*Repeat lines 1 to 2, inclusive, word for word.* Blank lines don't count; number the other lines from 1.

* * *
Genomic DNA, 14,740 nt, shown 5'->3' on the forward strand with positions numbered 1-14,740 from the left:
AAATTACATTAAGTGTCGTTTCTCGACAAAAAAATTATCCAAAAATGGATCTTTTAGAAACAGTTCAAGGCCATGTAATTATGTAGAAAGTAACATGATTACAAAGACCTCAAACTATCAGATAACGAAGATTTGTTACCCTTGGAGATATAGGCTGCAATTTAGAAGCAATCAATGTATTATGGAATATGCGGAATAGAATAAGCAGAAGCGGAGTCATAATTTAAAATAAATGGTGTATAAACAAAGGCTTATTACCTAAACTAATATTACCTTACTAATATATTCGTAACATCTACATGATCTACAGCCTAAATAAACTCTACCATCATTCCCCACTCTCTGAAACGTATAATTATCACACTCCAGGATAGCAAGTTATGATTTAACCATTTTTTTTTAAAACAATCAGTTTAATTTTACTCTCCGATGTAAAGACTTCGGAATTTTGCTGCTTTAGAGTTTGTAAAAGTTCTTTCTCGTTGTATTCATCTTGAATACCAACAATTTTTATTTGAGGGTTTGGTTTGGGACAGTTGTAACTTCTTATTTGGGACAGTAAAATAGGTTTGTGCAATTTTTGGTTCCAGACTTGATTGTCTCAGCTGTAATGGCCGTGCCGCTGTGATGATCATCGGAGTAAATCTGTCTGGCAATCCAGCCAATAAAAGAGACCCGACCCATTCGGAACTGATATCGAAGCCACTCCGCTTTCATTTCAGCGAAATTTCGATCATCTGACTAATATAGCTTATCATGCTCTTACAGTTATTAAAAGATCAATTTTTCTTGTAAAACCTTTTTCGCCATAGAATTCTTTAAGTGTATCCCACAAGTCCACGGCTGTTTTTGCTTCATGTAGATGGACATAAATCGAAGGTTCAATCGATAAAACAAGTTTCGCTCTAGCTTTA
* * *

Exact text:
Genomic DNA, 14,740 nt, shown 5'->3' on the forward strand with positions numbered 1-14,740 from the left:
AAATTACATTAAGTGTCGTTTCTCGACAAAAAAATTATCCAAAAATGGATCTTTTAGAAACAGTTCAAGGCCATGTAATTATGTAGAAAGTAACATGATTACAAAGACCTCAAACTATCAGATAACGAAGATTTGTTACCCTTGGAGATATAGGCTGCAATTTAGAAGCAATCAATGTATTATGGAATATGCGGAATAGAATAAGCAGAAGCGGAGTCATAATTTAAAATAAATGGTGTATAAACAAAGGCTTATTACCTAAACTAATATTACCTTACTAATATATTCGTAACATCTACATGATCTACAGCCTAAATAAACTCTACCATCATTCCCCACTCTCTGAAACGTATAATTATCACACTCCAGGATAGCAAGTTATGATTTAACCATTTTTTTTTAAAACAATCAGTTTAATTTTACTCTCCGATGTAAAGACTTCGGAATTTTGCTGCTTTAGAGTTTGTAAAAGTTCTTTCTCGTTGTATTCATCTTGAATACCAACAATTTTTATTTGAGGGTTTGGTTTGGGACAGTTGTAACTTCTTATTTGGGACAGTAAAATAGGTTTGTGCAATTTTTGGTTCCAGACTTGATTGTCTCAGCTGTAATGGCCGTGCCGCTGTGATGATCATCGGAGTAAATCTGTCTGGCAATCCAGCCAATAAAAGAGACCCGACCCATTCGGAACTGATATCGAAGCCACTCCGCTTTCATTTCAGCGAAATTTCGATCATCTGACTAATATAGCTTATCATGCTCTTACAGTTATTAAAAGATCAATTTTTCTTGTAAAACCTTTTTCGCCATAGAATTCTTTAAGTGTATCCCACAAGTCCACGGCTGTTTTTGCTTCATGTAGATGGACATAAATCGAAGGTTCAATCGATAAAACAAGTTTCGCTCTAGCTTTA